Well I went through the link. Given the size of the thing I won’t respond in detail but make a few observations.

    First off, it’s written by Monckton – hardly a sterling recommendation.

    Secondly, I dont know when this year Moncktons article came out, but I quote

    “In the cold winter of 2007/8, record sea-ice extents were observed at both Poles.”

    Yet the sea ice has already retreated faster than those gained last Winter and is now and its lowest recorded level since records began. Monckton’s point has already been shown nonsense in one summers worth of ice loss.

    Thirdly (and this my point) – there are obviously plenty of factors that affect global temperatures – and CO2 levels is only one of them. But it is a factor in global temperatures and no-one can definitely say how much or little a role it really plays. So yes, there is still more to learn about its significance.

    But to assume that, while we do still have much to learn about its role, that its ok to keep belching the stuff back into the ecosystem on the assumption that its role is minor is incredibly naive. But thats the position sceptics and denialists represent…

  6. PKD says:

    PS – Can you answer my question now I’ve read through the Monckton cut-and-paste?

    What way do you think Australia is ‘going it alone’ with adopting an ETS?

    Also cheers for taking off the poetry tag – that was confusing! 🙂

  7. crusaderrabbit says:

    Sigh–there’s never a shortage of unoriginal little idiots, is there?

  8. Iain Hall says:

    Yes KG and especially ones who don’t realise that things have moved on

    Sorry about the delay responding PKD,I had to remove the Troll spoor from my blog,
    🙄
    Here goes.

    First off, it’s written by Monckton – hardly a sterling recommendation.

    Read his arguments and in particular what he says about the way that water vapour (always more significant that CO2) responds in the tropics.

    There are two principal reasons why the models appear to be misrepresenting the tropical atmosphere so starkly. First, the concentration of water vapor in the tropical lower troposphere is already so great that there is little scope for additional greenhouse-gas forcing. Secondly, though the models assume that the concentration of water vapor will increase in the tropical mid-troposphere as the space occupied by the atmosphere warms, advection transports much of the additional water vapor poleward from the tropics at that altitude.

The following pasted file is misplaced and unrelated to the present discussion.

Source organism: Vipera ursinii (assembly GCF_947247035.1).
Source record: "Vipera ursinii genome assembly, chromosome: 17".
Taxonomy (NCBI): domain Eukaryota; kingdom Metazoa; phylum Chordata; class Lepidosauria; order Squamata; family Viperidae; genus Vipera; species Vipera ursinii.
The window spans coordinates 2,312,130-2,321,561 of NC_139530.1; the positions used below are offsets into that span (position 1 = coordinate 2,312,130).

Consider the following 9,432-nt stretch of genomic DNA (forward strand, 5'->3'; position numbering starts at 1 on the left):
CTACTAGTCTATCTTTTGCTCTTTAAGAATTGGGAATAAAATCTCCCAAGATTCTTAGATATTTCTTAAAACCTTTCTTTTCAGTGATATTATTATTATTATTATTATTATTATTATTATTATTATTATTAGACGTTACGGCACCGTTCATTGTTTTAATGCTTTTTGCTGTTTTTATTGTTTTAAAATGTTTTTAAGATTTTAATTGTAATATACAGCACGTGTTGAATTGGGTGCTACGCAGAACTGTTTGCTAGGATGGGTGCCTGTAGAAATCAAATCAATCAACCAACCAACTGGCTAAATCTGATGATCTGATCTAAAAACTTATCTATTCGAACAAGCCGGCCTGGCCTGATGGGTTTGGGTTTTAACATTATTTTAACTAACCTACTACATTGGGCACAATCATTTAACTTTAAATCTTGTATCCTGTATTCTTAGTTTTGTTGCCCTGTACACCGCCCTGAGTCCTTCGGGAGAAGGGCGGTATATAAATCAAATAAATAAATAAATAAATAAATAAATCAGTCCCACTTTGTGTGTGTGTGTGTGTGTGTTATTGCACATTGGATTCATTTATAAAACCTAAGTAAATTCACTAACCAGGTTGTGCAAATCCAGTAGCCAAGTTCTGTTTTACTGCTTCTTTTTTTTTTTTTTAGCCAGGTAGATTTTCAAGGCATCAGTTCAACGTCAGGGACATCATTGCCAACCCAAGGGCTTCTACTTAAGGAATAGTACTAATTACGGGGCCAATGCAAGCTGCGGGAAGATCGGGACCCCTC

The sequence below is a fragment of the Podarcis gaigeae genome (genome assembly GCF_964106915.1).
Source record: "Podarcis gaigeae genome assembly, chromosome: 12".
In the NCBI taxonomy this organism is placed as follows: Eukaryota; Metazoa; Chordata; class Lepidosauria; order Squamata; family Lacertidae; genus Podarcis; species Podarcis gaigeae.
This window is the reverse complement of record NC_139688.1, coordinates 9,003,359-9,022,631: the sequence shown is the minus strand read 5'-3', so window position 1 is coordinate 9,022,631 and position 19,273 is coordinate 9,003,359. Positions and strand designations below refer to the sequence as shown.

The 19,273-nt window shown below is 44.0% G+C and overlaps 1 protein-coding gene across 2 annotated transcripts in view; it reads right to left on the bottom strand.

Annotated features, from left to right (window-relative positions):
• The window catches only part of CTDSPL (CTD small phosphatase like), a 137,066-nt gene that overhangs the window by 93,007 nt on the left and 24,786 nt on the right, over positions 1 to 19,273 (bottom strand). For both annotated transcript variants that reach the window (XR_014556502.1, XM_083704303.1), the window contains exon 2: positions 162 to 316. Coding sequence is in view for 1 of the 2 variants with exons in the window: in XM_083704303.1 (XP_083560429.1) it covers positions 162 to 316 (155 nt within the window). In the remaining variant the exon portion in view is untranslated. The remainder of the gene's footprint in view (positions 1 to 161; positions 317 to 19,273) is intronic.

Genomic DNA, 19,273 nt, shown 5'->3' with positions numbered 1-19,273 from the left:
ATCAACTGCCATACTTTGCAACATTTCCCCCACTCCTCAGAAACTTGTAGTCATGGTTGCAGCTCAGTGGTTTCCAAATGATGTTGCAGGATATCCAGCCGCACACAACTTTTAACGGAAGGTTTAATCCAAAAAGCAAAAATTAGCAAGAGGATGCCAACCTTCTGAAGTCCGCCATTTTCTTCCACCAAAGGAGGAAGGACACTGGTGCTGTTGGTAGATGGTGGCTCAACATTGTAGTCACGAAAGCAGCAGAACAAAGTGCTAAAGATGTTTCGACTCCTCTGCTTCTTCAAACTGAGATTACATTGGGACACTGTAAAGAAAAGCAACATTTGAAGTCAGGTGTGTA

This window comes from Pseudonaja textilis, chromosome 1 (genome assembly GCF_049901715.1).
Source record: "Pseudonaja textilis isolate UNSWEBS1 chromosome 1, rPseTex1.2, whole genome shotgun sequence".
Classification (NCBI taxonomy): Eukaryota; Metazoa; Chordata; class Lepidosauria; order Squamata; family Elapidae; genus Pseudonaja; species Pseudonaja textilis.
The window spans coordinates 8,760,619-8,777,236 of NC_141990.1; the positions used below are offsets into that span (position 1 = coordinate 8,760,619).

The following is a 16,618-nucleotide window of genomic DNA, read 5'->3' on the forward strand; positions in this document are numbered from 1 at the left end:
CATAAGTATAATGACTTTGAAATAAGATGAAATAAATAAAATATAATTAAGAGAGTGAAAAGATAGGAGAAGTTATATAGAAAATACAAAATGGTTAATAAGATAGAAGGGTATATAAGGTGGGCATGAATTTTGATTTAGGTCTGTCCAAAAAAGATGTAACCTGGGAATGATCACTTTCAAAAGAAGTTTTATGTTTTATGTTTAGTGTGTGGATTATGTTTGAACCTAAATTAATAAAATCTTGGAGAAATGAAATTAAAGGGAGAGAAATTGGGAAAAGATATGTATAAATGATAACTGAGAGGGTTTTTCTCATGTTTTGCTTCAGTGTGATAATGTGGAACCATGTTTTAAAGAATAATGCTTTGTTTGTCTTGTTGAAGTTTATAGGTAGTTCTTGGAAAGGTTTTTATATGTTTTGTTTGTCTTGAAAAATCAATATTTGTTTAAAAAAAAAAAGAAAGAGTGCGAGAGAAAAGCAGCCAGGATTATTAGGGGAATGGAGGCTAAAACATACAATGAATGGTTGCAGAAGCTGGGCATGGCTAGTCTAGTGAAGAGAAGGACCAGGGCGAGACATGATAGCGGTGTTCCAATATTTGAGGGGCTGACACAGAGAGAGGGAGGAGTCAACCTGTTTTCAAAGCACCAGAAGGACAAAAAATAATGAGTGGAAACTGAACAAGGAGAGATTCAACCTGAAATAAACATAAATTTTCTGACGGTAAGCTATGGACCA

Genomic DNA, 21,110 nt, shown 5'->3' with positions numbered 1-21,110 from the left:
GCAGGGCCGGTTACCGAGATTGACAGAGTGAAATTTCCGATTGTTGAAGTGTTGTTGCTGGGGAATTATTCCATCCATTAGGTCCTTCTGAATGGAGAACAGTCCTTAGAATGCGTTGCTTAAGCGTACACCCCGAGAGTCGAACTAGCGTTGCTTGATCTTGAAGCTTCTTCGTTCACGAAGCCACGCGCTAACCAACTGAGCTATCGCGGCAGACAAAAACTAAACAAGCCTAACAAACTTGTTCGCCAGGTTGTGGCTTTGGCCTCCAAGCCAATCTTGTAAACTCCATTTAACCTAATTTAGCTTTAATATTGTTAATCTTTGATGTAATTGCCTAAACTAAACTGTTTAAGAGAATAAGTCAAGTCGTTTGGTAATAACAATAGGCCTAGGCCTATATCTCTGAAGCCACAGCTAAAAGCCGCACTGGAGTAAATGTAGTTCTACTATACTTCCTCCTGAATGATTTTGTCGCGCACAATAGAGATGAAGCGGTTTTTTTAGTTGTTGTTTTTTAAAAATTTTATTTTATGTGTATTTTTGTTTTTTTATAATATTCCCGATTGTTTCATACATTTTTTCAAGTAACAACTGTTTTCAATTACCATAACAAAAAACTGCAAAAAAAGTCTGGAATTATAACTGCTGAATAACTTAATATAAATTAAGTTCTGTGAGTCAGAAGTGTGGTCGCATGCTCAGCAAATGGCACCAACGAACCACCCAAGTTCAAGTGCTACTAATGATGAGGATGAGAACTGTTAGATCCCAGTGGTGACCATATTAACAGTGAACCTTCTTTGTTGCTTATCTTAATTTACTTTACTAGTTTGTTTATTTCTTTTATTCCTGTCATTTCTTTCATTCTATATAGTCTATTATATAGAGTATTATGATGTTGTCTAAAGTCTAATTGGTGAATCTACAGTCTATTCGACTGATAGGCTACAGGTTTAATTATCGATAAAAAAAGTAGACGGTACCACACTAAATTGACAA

Monkton

    You may Pooh pooh him but his logic and thoroughness can’t be faulted. He goes back to first principles and finds the AGW case very faulty indeed.

    Secondly, I dont know when this year Moncktons article came out, but I quote

    “In the cold winter of 2007/8, record sea-ice extents were observed at both Poles.”

    Yet the sea ice has already retreated faster than those gained last Winter and is now and its lowest recorded level since records began. Monckton’s point has already been shown nonsense in one summers worth of ice loss.

    So it is claimed but the sea ice melt in is not unprecedented even before the industrial revolution due to natural variation and the amount of ice cover at the south is increasing…

    Thirdly (and this my point) – there are obviously plenty of factors that affect global temperatures – and CO2 levels is only one of them. But it is a factor in global temperatures and no-one can definitely say how much or little a role it really plays. So yes, there is still more to learn about its significance.

    Hang on am I reading you right but it looks like you are trying to distance yourself from AGW here by conceding that the theory is far from conclusive.

    But to assume that, while we do still have much to learn about its role, that its ok to keep belching the stuff back into the ecosystem on the assumption that its role is minor is incredibly naive. But that’s the position sceptics and denialists represent…

    No what is more naive is to commit the economies of the world to mitigate a problem that is far from being proven to even exist and the belief that it is even possibly scientifically, or (more importantly) politicly to enact the prescription for this “disease” even if the disease were actually real.

  9. Kaboom says:

    I personally think it wonderful that Prime Minister Rudd is taking the bull by the udders and leading this reluctant recalcitrant economy to the enormous revenues available through “cap and trade” and other measures.

    Doing nothing will mean that our children will suffocate as a direc result of our inaction. Can we live with that??

  10. Iain Hall says:

    Kaboom
    I don’t think that you are for real, having looked at your blog you are either a total parody or a total religious nutter for the church of the green faith. I have children and I don’t for one minute think that the dire prognostications are any where near true. Check out my other blog Carbon Credits Australia for some more detailed reasons not to believe the Gaian conspiracy rubbish.